For 1Msps you definetely need to use DMA. Running the ADC with 18MHz doesn't imply that the rest of the PSoC cannot run faster (54MHz are fine). And the DMA can run at full speed.
For SPI it depends on the features you use, look at its component data sheet.
I wasn't clear. DMA from the SAR to memory is no problem.
The issue is that we need 12 bits resolution. That means 2 bytes. The SAR DMA works fine. 2 megabytes per second DMA into SRAM works fine. No problems there. Staying on the device is easy.
The issue becomes getting the data off of the PSOC onto a remote computer at 1 megasample per second. (2 megabytes per second.)
We were able to get decent speeds from Full Speed USB, 1.1 megabytes per second (550,000 samples per second) which is 55% of the speed we need. We need 2 megabytes per second off of the PSoC to get the data rate needed.
We were able to get the SPI to transfer data at about 1.2 megabytes per second using DMA. That is running slightly faster than specs, but it looks like we might get away with it. (Extremely low production volume, we can hand select devices). We are not sure if the SPI to USB device from FTDI will handle this, as the SPI block from Cypress never asserts SS between bytes if using DMA in a stream. This could be an issue, it might not be.
It looks like we can use 2 spi units and transfer data at a combined rate close to 2 megabytes per second, to SPI to USB High Speed devices, and that should work. We will have to recombine packets in the computer we transfer to, but at that point it is a dual or quad core 2ghz machine, so should not be a problem.
Too bad High Speed USB is not available on PSoC devices. (I'm aware high speed USB is one of Cypress' offerings, just not in the PSoC family).
The SPI master in PSoC5 can run with a SCLK of up to 18MHz, meaning you can transfer 18/8=2.25 mega byte per second, without running out of spec.
Slave Select will only be de-asserted by the SPI master when its FIFO runs empty.
That is close. On page 32 of the data sheet, it says if you are in 16 bit mode, maximum clock rate is 16mhz.
The problem with the SPI is that in 12 bit mode, you write to a 16 bit register to send the data out. (I traced the API code to prove this)
The DMA engine cannot write to 16 bit registers. It can only write to 8 bit registers.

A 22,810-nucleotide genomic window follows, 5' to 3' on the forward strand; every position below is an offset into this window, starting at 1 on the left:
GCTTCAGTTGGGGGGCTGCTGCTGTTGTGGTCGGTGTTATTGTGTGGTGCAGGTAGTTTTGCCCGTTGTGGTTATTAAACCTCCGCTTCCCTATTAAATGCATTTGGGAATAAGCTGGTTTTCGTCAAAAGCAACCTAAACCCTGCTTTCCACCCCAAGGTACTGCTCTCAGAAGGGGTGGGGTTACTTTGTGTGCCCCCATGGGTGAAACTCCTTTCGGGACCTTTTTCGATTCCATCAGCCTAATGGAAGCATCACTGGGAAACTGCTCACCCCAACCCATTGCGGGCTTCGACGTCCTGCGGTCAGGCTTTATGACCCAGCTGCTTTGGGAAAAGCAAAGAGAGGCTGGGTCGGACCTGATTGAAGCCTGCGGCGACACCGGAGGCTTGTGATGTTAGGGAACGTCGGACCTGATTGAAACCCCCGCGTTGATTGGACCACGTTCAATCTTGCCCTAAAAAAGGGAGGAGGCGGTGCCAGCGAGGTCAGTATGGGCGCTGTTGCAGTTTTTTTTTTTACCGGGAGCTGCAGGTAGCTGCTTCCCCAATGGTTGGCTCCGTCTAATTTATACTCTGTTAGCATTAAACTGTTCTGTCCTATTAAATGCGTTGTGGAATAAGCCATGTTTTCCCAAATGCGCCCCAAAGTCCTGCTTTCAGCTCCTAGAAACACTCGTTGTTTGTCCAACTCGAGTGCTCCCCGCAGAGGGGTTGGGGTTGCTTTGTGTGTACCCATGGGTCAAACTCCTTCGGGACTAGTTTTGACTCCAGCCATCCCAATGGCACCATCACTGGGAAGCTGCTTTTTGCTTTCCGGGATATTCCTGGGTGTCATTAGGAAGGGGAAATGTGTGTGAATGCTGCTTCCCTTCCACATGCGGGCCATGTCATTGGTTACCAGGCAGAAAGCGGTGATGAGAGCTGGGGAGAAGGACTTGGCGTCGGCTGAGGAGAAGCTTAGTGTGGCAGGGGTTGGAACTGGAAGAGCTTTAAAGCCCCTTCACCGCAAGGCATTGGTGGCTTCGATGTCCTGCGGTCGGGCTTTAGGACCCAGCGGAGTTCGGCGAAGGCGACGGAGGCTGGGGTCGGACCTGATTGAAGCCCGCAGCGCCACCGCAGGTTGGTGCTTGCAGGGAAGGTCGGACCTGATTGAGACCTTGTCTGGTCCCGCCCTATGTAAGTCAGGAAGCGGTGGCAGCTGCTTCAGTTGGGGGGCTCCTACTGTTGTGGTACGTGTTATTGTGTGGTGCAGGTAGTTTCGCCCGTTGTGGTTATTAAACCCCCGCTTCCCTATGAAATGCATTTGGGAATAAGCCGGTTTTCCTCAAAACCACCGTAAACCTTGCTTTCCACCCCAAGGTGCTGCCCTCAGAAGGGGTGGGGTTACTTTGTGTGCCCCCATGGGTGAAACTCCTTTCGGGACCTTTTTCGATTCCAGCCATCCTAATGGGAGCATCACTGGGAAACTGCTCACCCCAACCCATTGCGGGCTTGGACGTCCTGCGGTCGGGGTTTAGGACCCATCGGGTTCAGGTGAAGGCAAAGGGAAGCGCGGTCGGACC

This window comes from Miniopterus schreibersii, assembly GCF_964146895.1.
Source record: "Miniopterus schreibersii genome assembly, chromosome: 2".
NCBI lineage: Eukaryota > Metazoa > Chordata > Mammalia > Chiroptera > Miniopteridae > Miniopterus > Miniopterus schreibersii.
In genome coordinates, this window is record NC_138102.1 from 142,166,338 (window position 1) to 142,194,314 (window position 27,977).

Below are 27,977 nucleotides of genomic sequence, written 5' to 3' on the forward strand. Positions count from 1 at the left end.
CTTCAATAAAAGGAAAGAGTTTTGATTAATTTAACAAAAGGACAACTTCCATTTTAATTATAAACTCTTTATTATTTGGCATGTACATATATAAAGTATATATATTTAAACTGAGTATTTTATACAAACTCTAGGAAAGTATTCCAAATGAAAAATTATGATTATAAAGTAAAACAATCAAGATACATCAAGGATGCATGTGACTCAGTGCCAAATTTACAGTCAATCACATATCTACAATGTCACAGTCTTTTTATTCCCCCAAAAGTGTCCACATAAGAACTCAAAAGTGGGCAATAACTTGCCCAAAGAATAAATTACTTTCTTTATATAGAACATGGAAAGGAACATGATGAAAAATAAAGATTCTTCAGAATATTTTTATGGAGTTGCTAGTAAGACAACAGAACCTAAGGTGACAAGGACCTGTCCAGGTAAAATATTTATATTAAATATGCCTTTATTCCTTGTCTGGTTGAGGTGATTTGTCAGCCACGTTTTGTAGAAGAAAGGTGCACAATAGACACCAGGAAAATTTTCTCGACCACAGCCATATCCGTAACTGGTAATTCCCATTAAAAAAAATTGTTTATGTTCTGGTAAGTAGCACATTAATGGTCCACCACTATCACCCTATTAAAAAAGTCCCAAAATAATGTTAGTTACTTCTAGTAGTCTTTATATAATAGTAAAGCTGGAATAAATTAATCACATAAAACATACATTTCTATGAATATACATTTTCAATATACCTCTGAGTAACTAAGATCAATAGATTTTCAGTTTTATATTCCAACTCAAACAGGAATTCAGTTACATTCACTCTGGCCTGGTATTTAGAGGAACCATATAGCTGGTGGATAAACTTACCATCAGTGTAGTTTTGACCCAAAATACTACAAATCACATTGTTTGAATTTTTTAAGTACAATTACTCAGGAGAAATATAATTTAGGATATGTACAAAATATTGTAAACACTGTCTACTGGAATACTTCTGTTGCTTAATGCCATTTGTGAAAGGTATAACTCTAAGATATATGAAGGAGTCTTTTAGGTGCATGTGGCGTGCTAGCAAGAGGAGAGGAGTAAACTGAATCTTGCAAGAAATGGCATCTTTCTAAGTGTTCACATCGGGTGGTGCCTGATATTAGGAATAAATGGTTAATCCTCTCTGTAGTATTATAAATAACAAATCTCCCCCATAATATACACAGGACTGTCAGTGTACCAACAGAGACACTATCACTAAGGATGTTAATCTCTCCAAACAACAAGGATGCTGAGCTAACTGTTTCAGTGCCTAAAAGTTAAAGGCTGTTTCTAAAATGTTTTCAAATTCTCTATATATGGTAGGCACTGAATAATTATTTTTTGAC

"The DMA engine cannot write to 16 bit registers." This is probably not quite right. DMA can read and write 16 bit registers if setup correctly.
OK. I'll bite.
Set up the SPI in 12 bit mode, which uses a 16 bit register, and have the DMA transfer 16 bit words into it and have the SPI transmit out that 12 bits of data.
I'm sure I'm missing something. This would help a lot.
The DMA can support transfers of 8.,16, and 32 bits -
I understand what that says.
However, when I configure the SPI to 12 bits, DMA silently fails!
Hello all. I need a little help.
I need to get at least 10000 samples, using a 1Msps ADC (8 or 10 bits), then I have to compare these samples with a threshold, if any samples were out of this threshold I have to send the samples to a computer using Uart or USB.
I did a project like this using Psoc 4, but it has only 4K of sram and I could sample only 1200 samples. The project is attached.
I bought recently the CY8CKIT-059 PSoC® 5LP Prototyping Kit to try to solve this problem because it has more Sram, but the project didn't work well.
Any one could help me unfortunately I dont know how to work with DMA yet.
Go to your PSoC creator, File menu->Example Projects.
Look under Device Family -> PSoC 5LP
The second Example project is ADC_DMA_VDAC.
It shows you how to set up the DeltaSigma ADC for DMA.
There is a setup for the DMA in that example. Follow it closely, since you cannot set up the DMA from ADC through the DMA wizard. It is missing that option.
In addition, the example ADC_SAR_PrISM project also has a SAR ADC DMA in it.
Also look at the other DMA projects, and use the wizard to setup a transfer from a register into a buffer. That should give you the framework to make changes and get your DMA into memory done.
One more thing.
Since you have to get 10,000 samples into memory, the maximum number of samples you can transfer is 4095 (not 4096!), so you will have to chain the DMA from one buffer to another.
It can be done. Start with transfering 300 bytes, but only at say, 1,000 samples per second. Once that works, go for faster, better. One step at a time.